THE HAGUE, Netherlands — The U.N. war crimes tribunal is allowing a former U.S. attorney general to be a legal adviser to former Yugoslav President Slobodan Milosevic.
The tribunal said Ramsey Clark, attorney general under President Lyndon Johnson, and British attorney John Livingston will be granted full privileges of defense counsel to meet and advise Milosevic, who is awaiting trial on war crimes charges in Kosovo and Croatia.
The decision, adopted Thursday, means Milosevic will be able to hold unmonitored conversations with the two lawyers, and that the tribunal cannot refuse to let them meet "without reasonable grounds."
Milosevic has refused to appoint an attorney to represent him in hearings before the tribunal, saying he considers the court illegal and doesn’t recognize its right to try him.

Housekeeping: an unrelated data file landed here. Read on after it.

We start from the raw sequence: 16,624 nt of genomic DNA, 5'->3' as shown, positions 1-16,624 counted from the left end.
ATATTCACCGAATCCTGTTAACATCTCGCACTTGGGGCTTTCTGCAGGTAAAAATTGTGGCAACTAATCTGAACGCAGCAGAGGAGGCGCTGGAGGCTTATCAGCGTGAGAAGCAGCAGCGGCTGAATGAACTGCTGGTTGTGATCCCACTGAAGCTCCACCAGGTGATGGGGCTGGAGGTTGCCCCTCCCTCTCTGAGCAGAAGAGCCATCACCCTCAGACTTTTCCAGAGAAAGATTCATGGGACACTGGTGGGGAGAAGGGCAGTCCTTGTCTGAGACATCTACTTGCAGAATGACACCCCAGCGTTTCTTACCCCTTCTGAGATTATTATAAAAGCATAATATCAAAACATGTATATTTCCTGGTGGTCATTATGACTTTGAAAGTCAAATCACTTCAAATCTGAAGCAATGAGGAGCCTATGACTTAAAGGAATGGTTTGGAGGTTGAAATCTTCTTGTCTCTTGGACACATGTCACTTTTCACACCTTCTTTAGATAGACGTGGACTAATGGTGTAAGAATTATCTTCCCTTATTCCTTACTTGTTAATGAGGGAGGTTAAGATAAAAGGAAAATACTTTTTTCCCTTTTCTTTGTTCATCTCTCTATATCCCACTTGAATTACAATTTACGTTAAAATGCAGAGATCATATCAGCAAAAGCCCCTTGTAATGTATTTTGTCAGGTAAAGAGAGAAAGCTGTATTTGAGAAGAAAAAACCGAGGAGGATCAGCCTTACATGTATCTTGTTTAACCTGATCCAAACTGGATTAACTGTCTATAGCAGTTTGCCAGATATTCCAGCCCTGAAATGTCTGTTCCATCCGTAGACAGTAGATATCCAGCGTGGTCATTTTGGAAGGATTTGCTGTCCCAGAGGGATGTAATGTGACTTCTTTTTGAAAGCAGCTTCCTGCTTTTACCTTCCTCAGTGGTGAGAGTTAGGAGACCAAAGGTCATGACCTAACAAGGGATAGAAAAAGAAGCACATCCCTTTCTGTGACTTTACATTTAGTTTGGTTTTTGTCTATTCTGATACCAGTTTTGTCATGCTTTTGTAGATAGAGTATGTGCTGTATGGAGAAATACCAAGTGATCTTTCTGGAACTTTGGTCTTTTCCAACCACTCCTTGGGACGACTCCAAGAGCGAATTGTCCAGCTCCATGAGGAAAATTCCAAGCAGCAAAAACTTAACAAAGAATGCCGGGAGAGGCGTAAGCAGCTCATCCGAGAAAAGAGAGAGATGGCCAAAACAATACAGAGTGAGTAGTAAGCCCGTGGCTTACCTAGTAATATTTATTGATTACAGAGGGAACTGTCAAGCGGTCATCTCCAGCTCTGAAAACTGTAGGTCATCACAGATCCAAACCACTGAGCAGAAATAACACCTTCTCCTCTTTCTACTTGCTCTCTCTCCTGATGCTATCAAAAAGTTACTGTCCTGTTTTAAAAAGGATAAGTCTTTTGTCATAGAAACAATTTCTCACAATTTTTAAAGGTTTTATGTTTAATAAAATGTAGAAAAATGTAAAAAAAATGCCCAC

The appointment of the two legal advisers followed a request from Milosevic "to meet with them," the tribunal said.
Clark, who has taken part in rallies in support of Milosevic, has also represented a former Rwandan pastor charged with five counts of genocide, complicity in genocide, conspiracy to commit genocide and crimes against humanity.
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